There is a rumour that somewhere in my back yard there is a garden. Have been travelling so much the last three weeks that both “Dallying In The Dirt” and my garden have been sadly neglected. I would never have organized my life this way, ( not that I organize my life very well at any time,) but three things that we thoroughly enjoyed all happened within a few days of each other and we are now home and exhausted and looking at a mountain of chores in the gardens. The Tomatoes not only survived all of the neglect but produced a bumper crop. Other things not so much. It also has not rained here for much of the time and we are having one of the driest Septembers on record. Got about 4cm last night and was delighted to see it. Where did we go?
Most intriguing on the list of garden visits was the Indianapolis Museum of Art. Now garden writers are not all heathens who cannot tell a Renoir from a Picasso but Art Museums are not our usual destinations. This wonderful modern building sits in the middle of 100+ acres of gorgeous gardens that were part of the Lilly family estate. Follow the link to see more about these diverse and delightful gardens. The fine folks at Fiskars Tools provided us with a sumptuous breakfast at this location and we dined while hearing about the recent additions to their lineup of superb gardening tools.
First up was the annual Garden Writer’s Symposium, which is always a fun and informative few days in the company of a few hundred kindred spirits from around the world. This year we gathered in Indianapolis, Indiana, a city that I had never visited and which probably was not on my ‘must do’ list. That’s always been one of the joys of attending these affairs, they get us to locations that we would otherwise probably never visit. Each host city goes out of its way to show us the most wonderful and innovative gardens that exist in their city and this year was no exception. A private collector’s garden with several hundred Hosta varieties all amply displayed and mostly identified allowed me to not only enjoy this wonderful setting but also to add significantly to my photo library with identified images of some amazing Hosta. It also happened to be bike weekend at their famous speedway and Indianapolis’ wonderfully alive and vibrant downtown was even more alive with the sounds of thousands of motorcycles cruising the streets filling the air with a constant rumble and a goodly supply of testosterone.
The other travels were quite un-garden related but equally enjoyable. Five of our grandchildren and their respective parents were gathered near Ottawa for a few days and we revelled in watching and contributing to the ongoing mayhem. We stayed home long enough to water the containers and eat a few Tomatoes and then spent a few days in Plymouth, (just north of Milwaukee,) Wisconsin at a wedding where we had no responsibilities but to attend and enjoy and we did. Now we are settled home and facing the piles of laundry and autumn gardening activities.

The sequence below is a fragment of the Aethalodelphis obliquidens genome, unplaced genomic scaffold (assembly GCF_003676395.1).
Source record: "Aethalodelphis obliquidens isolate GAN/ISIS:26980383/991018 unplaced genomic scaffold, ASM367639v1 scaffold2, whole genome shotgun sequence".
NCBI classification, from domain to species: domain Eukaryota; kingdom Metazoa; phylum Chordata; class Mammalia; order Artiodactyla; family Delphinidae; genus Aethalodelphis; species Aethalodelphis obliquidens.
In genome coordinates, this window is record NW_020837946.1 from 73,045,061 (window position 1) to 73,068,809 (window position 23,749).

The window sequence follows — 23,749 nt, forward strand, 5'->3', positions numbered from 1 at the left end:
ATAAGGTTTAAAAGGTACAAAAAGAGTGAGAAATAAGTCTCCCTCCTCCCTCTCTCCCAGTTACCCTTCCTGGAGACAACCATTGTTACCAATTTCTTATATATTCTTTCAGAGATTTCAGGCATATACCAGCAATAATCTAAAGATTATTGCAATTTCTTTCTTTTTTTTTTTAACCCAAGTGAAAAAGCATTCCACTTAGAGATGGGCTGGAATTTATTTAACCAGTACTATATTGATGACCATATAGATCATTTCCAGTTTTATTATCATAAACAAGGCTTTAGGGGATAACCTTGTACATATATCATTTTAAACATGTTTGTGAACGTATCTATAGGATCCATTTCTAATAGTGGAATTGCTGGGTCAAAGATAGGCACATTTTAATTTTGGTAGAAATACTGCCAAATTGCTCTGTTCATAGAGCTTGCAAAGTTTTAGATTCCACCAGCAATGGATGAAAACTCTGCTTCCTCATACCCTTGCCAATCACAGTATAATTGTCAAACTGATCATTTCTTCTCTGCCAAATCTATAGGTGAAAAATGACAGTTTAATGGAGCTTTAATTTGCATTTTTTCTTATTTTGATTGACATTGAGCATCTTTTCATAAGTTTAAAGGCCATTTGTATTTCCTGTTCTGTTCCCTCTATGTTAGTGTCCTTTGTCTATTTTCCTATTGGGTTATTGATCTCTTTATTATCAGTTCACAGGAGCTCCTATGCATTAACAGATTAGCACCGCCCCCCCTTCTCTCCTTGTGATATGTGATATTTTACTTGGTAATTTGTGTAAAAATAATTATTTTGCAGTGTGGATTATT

It is never to soon to start encouraging you to look at the amazing world of spring flowering bulbs. Their timing magnifies their size and their status. A 2 cm pendulous white bloom is such an incidental thing unless it is declaring its presence as the first harbinger of spring, as the dirty white snow recedes around it. We must think about these tiny miracles now because there is no way to get around the advance planning that Mother Nature insists upon. Want Snowdrops in the spring - Plant them Now! All of the fall planted bulbs are such a wonderful bargain. Clean and neat and very easy to plant these inexpensive additions to our garden will bring spring colour to our yards and joy to our winter ravaged souls for years to come. Do look at what you are buying. Bulbs are graded and sold by size. Spend the few extra dollars and buy the largest you can find, it does make a great difference in your spring display. If the package looks inexpensive and does not indicate the size of the bulbs that should be a very clear signal that they are substandard in size.
Even as the dying Cucumber vines are waiting to move from the garden to the compost heap, there are new seedlings of Lettuce waiting to move into the empty garden space and into containers in the cold frame so that we can continue to enjoy fresh salads for many more weeks to come. I tend to let the garden and its activities drift away as the ski season approaches but I was inspired by a delightful young woman, Nikki Jabbour, that I met at this year’s Garden Writer’s symposium. She lives, writes and broadcasts, in Halifax and her blog and upcoming book about Year Round Vegetable Gardening have encouraged me to try and push the season a little longer. I can’t go skiing every day can I?